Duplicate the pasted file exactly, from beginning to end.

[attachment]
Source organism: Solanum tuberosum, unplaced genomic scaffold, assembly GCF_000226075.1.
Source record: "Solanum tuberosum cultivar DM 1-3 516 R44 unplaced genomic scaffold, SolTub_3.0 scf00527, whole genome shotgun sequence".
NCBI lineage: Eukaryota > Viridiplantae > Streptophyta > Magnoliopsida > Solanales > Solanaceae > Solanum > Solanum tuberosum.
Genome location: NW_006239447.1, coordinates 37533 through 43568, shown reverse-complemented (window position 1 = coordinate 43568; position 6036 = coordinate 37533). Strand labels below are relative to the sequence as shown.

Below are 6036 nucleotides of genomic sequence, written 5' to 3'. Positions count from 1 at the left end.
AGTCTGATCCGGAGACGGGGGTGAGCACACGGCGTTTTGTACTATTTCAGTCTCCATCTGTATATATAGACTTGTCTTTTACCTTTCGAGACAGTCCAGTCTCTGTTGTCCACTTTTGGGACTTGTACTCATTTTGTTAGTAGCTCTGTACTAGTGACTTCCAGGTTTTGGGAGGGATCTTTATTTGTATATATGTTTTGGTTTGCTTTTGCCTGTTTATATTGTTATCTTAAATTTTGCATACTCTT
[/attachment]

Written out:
Source organism: Solanum tuberosum, unplaced genomic scaffold, assembly GCF_000226075.1.
Source record: "Solanum tuberosum cultivar DM 1-3 516 R44 unplaced genomic scaffold, SolTub_3.0 scf00527, whole genome shotgun sequence".
NCBI lineage: Eukaryota > Viridiplantae > Streptophyta > Magnoliopsida > Solanales > Solanaceae > Solanum > Solanum tuberosum.
Genome location: NW_006239447.1, coordinates 37533 through 43568, shown reverse-complemented (window position 1 = coordinate 43568; position 6036 = coordinate 37533). Strand labels below are relative to the sequence as shown.

Below are 6036 nucleotides of genomic sequence, written 5' to 3'. Positions count from 1 at the left end.
AGTCTGATCCGGAGACGGGGGTGAGCACACGGCGTTTTGTACTATTTCAGTCTCCATCTGTATATATAGACTTGTCTTTTACCTTTCGAGACAGTCCAGTCTCTGTTGTCCACTTTTGGGACTTGTACTCATTTTGTTAGTAGCTCTGTACTAGTGACTTCCAGGTTTTGGGAGGGATCTTTATTTGTATATATGTTTTGGTTTGCTTTTGCCTGTTTATATTGTTATCTTAAATTTTGCATACTCTT